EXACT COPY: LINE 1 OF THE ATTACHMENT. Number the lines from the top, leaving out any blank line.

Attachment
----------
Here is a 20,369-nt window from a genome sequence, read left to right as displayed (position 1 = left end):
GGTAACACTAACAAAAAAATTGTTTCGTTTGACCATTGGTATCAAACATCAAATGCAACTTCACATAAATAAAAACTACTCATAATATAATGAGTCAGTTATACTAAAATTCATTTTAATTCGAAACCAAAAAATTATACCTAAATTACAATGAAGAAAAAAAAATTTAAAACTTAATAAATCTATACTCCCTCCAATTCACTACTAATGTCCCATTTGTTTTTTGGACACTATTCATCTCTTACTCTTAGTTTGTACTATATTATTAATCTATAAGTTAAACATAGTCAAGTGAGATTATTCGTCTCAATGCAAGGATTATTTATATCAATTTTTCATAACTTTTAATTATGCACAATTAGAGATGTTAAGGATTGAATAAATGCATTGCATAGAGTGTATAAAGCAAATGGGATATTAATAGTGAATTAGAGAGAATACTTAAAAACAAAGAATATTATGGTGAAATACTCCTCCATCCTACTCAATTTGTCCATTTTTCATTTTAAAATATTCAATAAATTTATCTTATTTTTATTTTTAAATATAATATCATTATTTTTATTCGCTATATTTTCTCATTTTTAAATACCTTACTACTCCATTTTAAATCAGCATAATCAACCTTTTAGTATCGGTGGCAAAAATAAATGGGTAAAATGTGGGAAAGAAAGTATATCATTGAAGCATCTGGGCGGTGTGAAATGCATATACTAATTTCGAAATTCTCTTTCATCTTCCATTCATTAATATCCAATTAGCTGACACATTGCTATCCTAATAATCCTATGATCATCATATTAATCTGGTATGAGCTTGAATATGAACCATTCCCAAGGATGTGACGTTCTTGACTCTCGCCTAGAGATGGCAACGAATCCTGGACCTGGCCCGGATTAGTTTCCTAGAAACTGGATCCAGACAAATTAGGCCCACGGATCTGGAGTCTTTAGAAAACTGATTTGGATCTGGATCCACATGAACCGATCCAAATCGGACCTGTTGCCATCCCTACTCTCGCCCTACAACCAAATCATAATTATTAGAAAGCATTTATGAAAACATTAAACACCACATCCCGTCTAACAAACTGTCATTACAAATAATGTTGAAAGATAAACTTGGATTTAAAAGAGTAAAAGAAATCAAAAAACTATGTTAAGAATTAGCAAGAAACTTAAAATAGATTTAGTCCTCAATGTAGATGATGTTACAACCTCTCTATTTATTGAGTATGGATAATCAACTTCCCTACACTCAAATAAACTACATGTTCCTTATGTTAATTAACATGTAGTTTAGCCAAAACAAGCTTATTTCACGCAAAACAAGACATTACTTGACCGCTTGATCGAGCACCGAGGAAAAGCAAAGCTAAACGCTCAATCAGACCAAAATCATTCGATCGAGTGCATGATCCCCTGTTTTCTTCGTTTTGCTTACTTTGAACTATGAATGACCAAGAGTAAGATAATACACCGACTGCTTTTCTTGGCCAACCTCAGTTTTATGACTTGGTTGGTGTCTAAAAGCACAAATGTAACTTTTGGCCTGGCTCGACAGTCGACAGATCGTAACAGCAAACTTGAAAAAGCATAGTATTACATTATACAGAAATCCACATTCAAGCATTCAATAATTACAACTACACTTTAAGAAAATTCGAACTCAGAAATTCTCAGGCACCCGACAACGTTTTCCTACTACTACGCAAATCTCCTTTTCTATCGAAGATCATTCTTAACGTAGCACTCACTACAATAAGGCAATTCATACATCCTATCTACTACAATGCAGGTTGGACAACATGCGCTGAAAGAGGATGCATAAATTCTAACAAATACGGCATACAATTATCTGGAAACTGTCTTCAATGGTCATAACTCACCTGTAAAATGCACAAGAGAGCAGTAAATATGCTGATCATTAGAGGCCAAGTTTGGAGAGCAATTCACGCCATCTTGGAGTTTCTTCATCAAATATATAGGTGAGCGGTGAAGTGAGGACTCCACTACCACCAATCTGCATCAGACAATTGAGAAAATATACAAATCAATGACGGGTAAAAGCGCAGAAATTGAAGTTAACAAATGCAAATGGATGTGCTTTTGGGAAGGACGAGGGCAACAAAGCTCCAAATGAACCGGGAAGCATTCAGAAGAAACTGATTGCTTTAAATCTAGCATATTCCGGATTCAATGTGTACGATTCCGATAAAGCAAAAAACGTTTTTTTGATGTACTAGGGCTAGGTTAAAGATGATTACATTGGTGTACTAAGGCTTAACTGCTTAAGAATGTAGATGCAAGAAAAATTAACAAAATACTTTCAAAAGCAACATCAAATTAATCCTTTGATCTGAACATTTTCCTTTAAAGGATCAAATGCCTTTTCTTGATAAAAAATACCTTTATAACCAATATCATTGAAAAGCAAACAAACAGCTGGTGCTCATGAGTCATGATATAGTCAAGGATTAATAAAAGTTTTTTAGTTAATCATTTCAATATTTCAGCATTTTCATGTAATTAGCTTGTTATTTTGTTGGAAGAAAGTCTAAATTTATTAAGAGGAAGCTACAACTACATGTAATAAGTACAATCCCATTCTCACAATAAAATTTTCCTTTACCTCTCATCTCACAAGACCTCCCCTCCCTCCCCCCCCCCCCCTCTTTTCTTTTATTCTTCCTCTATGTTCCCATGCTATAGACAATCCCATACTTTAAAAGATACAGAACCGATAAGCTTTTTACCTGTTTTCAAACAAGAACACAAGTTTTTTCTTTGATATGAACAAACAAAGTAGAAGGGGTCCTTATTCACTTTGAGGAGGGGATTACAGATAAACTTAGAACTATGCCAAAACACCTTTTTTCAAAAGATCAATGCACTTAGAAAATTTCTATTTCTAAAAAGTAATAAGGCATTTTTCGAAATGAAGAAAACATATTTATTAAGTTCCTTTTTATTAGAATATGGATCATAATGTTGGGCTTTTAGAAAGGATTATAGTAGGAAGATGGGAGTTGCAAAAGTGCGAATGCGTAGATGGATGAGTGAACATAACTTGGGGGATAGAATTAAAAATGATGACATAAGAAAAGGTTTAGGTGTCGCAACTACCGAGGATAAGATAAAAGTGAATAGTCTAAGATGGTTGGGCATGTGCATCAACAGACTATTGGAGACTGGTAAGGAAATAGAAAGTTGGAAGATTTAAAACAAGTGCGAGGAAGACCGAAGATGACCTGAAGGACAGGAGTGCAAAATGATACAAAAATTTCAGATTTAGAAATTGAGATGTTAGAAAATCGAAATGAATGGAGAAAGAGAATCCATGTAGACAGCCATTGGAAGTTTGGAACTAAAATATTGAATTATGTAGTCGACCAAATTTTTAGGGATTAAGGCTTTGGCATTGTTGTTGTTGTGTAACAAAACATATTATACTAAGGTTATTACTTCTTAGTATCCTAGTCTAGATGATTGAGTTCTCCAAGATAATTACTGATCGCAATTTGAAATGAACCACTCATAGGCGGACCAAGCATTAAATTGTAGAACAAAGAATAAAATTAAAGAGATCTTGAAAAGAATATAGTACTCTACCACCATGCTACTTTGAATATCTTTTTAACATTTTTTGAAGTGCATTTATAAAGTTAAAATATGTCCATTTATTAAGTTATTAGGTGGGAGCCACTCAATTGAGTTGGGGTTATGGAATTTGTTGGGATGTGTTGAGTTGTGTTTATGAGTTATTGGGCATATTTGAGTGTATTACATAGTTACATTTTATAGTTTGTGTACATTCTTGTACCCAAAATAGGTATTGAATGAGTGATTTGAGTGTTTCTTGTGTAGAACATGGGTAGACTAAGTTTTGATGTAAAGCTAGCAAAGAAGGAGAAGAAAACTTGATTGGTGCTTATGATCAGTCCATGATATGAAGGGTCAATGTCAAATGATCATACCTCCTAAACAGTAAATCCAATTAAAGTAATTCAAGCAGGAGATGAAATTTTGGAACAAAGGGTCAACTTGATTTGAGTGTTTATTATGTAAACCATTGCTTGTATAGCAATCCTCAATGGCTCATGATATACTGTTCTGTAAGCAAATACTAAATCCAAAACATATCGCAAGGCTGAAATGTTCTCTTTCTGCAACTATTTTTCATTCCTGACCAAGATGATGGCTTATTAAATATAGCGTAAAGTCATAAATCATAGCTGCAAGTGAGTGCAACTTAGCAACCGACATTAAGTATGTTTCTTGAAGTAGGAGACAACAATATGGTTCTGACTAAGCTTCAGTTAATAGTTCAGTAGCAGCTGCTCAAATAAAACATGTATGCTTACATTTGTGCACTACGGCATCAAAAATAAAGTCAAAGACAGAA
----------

Here is a 20,369-nt window from a genome sequence, read left to right as displayed (position 1 = left end):